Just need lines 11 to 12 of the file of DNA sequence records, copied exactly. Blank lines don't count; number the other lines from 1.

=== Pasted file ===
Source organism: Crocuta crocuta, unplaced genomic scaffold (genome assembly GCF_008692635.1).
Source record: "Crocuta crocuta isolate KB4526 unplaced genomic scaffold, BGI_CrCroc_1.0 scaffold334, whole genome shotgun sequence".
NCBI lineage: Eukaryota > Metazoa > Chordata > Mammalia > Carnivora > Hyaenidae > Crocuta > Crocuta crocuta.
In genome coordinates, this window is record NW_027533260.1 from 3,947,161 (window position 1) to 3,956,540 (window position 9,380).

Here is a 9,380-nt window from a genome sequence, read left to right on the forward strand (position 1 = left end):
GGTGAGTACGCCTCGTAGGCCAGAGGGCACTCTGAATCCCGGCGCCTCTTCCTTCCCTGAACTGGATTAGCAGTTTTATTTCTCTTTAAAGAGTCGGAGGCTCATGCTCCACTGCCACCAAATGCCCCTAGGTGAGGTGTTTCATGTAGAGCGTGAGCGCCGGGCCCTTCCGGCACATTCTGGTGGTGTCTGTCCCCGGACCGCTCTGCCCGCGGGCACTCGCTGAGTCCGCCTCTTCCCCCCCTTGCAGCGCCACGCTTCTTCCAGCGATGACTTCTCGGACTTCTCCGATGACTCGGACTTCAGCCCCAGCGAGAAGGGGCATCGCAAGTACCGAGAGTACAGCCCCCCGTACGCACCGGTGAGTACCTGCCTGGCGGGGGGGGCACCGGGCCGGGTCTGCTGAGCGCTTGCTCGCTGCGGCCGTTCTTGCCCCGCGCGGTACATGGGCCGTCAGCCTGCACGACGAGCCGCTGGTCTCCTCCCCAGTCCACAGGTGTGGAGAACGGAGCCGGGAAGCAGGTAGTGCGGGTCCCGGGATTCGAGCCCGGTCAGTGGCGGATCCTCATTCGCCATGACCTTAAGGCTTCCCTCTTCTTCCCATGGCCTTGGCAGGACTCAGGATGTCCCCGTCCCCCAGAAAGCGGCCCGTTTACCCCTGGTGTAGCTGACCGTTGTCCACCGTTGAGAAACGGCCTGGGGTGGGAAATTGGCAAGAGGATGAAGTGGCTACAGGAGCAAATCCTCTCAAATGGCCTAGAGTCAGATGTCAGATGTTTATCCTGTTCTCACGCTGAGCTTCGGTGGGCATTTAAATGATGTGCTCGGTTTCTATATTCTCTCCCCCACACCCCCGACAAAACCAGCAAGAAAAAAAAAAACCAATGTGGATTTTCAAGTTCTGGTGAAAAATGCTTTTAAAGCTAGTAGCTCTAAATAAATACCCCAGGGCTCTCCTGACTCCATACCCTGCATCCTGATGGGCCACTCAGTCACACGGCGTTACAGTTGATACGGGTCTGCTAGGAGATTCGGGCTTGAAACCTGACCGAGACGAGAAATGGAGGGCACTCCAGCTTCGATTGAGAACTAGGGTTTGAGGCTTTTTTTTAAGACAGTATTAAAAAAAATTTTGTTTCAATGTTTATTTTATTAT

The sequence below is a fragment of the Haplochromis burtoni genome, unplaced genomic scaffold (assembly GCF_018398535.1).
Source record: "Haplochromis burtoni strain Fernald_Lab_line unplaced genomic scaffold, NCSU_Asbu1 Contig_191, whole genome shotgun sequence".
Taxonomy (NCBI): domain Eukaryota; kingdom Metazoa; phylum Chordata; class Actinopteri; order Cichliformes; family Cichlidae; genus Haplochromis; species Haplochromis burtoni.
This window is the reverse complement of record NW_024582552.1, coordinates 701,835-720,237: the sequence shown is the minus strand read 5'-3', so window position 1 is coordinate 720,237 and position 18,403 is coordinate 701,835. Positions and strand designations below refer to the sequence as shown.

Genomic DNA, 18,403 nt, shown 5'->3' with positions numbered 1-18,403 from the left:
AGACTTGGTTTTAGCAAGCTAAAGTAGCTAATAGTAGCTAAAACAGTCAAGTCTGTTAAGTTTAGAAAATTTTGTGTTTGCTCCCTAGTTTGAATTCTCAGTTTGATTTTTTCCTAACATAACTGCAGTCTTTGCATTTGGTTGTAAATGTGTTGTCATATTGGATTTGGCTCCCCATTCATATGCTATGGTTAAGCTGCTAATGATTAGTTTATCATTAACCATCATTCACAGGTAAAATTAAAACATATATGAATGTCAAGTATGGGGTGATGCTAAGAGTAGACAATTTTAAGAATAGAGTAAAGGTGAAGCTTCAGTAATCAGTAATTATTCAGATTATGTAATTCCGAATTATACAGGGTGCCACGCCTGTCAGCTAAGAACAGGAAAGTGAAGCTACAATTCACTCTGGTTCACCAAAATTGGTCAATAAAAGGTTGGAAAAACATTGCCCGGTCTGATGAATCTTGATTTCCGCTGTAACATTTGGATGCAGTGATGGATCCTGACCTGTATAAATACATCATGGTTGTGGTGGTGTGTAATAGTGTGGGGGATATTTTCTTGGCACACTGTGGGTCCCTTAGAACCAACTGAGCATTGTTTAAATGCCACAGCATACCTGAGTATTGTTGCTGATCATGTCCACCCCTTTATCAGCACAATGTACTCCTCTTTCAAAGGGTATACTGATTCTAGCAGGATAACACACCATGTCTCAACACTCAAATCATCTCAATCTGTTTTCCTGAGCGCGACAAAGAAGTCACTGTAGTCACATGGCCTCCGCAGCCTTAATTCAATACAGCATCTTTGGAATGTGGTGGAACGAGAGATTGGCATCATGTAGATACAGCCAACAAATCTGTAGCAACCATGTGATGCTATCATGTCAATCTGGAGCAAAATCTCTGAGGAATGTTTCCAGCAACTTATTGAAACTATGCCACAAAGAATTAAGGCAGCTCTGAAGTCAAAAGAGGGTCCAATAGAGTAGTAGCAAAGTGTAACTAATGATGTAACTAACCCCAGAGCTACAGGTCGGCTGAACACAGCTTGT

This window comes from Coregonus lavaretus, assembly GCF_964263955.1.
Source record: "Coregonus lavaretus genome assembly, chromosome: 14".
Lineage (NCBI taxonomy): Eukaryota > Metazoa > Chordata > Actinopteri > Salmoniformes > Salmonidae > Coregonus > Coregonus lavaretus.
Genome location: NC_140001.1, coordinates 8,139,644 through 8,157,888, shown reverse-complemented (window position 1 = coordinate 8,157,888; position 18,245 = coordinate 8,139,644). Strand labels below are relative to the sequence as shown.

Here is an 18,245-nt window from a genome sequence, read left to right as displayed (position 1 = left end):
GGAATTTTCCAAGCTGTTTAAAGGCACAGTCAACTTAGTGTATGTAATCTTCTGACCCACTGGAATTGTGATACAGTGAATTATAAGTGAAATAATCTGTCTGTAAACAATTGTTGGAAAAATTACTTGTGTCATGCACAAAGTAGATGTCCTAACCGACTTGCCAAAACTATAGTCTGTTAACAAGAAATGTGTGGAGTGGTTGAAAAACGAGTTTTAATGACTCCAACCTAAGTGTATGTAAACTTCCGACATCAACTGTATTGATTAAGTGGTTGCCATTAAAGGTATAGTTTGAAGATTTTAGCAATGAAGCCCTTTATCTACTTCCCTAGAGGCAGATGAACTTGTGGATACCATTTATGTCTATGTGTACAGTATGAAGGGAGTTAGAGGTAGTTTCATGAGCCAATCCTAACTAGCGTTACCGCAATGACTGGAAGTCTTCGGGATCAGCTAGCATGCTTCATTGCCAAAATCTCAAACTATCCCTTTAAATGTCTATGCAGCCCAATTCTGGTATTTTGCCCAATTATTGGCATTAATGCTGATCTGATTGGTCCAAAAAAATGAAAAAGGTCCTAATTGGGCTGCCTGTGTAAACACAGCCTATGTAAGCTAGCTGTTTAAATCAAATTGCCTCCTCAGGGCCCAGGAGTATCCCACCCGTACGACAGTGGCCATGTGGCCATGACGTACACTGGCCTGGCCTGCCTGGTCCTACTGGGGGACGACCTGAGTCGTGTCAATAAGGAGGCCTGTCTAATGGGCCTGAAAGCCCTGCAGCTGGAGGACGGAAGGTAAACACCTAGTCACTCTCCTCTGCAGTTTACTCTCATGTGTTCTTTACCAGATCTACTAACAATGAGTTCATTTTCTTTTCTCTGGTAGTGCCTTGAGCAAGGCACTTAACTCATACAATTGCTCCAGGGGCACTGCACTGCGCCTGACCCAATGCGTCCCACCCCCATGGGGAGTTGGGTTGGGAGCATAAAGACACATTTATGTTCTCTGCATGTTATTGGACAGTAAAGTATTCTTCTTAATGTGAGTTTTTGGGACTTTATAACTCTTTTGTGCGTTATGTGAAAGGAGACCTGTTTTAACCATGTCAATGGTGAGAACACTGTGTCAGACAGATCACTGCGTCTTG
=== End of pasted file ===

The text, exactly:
Genomic DNA, 18,403 nt, shown 5'->3' with positions numbered 1-18,403 from the left:
AGACTTGGTTTTAGCAAGCTAAAGTAGCTAATAGTAGCTAAAACAGTCAAGTCTGTTAAGTTTAGAAAATTTTGTGTTTGCTCCCTAGTTTGAATTCTCAGTTTGATTTTTTCCTAACATAACTGCAGTCTTTGCATTTGGTTGTAAATGTGTTGTCATATTGGATTTGGCTCCCCATTCATATGCTATGGTTAAGCTGCTAATGATTAGTTTATCATTAACCATCATTCACAGGTAAAATTAAAACATATATGAATGTCAAGTATGGGGTGATGCTAAGAGTAGACAATTTTAAGAATAGAGTAAAGGTGAAGCTTCAGTAATCAGTAATTATTCAGATTATGTAATTCCGAATTATACAGGGTGCCACGCCTGTCAGCTAAGAACAGGAAAGTGAAGCTACAATTCACTCTGGTTCACCAAAATTGGTCAATAAAAGGTTGGAAAAACATTGCCCGGTCTGATGAATCTTGATTTCCGCTGTAACATTTGGATGCAGTGATGGATCCTGACCTGTATAAATACATCATGGTTGTGGTGGTGTGTAATAGTGTGGGGGATATTTTCTTGGCACACTGTGGGTCCCTTAGAACCAACTGAGCATTGTTTAAATGCCACAGCATACCTGAGTATTGTTGCTGATCATGTCCACCCCTTTATCAGCACAATGTACTCCTCTTTCAAAGGGTATACTGATTCTAGCAGGATAACACACCATGTCTCAACACTCAAATCATCTCAATCTGTTTTCCTGAGCGCGACAAAGAAGTCACTGTAGTCACATGGCCTCCGCAGCCTTAATTCAATACAGCATCTTTGGAATGTGGTGGAACGAGAGATTGGCATCATGTAGATACAGCCAACAAATCTGTAGCAACCATGTGATGCTATCATGTCAATCTGGAGCAAAATCTCTGAGGAATGTTTCCAGCAACTTATTGAAACTATGCCACAAAGAATTAAGGCAGCTCTGAAGTCAAAAGAGGGTCCAATAGAGTAGTAGCAAAGTGTAACTAATGATGTAACTAACCCCAGAGCTACAGGTCGGCTGAACACAGCTTGT